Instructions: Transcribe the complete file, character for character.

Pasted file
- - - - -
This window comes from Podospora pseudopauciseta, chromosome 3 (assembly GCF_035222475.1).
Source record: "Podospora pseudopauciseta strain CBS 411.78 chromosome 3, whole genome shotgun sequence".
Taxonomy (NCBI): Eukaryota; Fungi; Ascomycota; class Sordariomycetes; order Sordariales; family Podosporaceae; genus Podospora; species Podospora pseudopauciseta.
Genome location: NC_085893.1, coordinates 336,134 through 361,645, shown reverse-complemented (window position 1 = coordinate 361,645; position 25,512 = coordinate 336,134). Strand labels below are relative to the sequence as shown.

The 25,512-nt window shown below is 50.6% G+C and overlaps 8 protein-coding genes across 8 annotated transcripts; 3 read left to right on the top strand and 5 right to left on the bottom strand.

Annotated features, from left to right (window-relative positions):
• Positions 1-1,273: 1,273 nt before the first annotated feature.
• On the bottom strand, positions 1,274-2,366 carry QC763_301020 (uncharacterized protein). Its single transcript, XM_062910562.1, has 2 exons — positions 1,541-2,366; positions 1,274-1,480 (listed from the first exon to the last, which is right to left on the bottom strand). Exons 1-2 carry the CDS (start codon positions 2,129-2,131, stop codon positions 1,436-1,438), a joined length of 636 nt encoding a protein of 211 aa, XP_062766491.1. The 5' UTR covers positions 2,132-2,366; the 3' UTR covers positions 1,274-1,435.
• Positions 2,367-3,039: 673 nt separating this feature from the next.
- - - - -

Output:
This window comes from Podospora pseudopauciseta, chromosome 3 (assembly GCF_035222475.1).
Source record: "Podospora pseudopauciseta strain CBS 411.78 chromosome 3, whole genome shotgun sequence".
Taxonomy (NCBI): Eukaryota; Fungi; Ascomycota; class Sordariomycetes; order Sordariales; family Podosporaceae; genus Podospora; species Podospora pseudopauciseta.
Genome location: NC_085893.1, coordinates 336,134 through 361,645, shown reverse-complemented (window position 1 = coordinate 361,645; position 25,512 = coordinate 336,134). Strand labels below are relative to the sequence as shown.

The 25,512-nt window shown below is 50.6% G+C and overlaps 8 protein-coding genes across 8 annotated transcripts; 3 read left to right on the top strand and 5 right to left on the bottom strand.

Annotated features, from left to right (window-relative positions):
• Positions 1-1,273: 1,273 nt before the first annotated feature.
• On the bottom strand, positions 1,274-2,366 carry QC763_301020 (uncharacterized protein). Its single transcript, XM_062910562.1, has 2 exons — positions 1,541-2,366; positions 1,274-1,480 (listed from the first exon to the last, which is right to left on the bottom strand). Exons 1-2 carry the CDS (start codon positions 2,129-2,131, stop codon positions 1,436-1,438), a joined length of 636 nt encoding a protein of 211 aa, XP_062766491.1. The 5' UTR covers positions 2,132-2,366; the 3' UTR covers positions 1,274-1,435.
• Positions 2,367-3,039: 673 nt separating this feature from the next.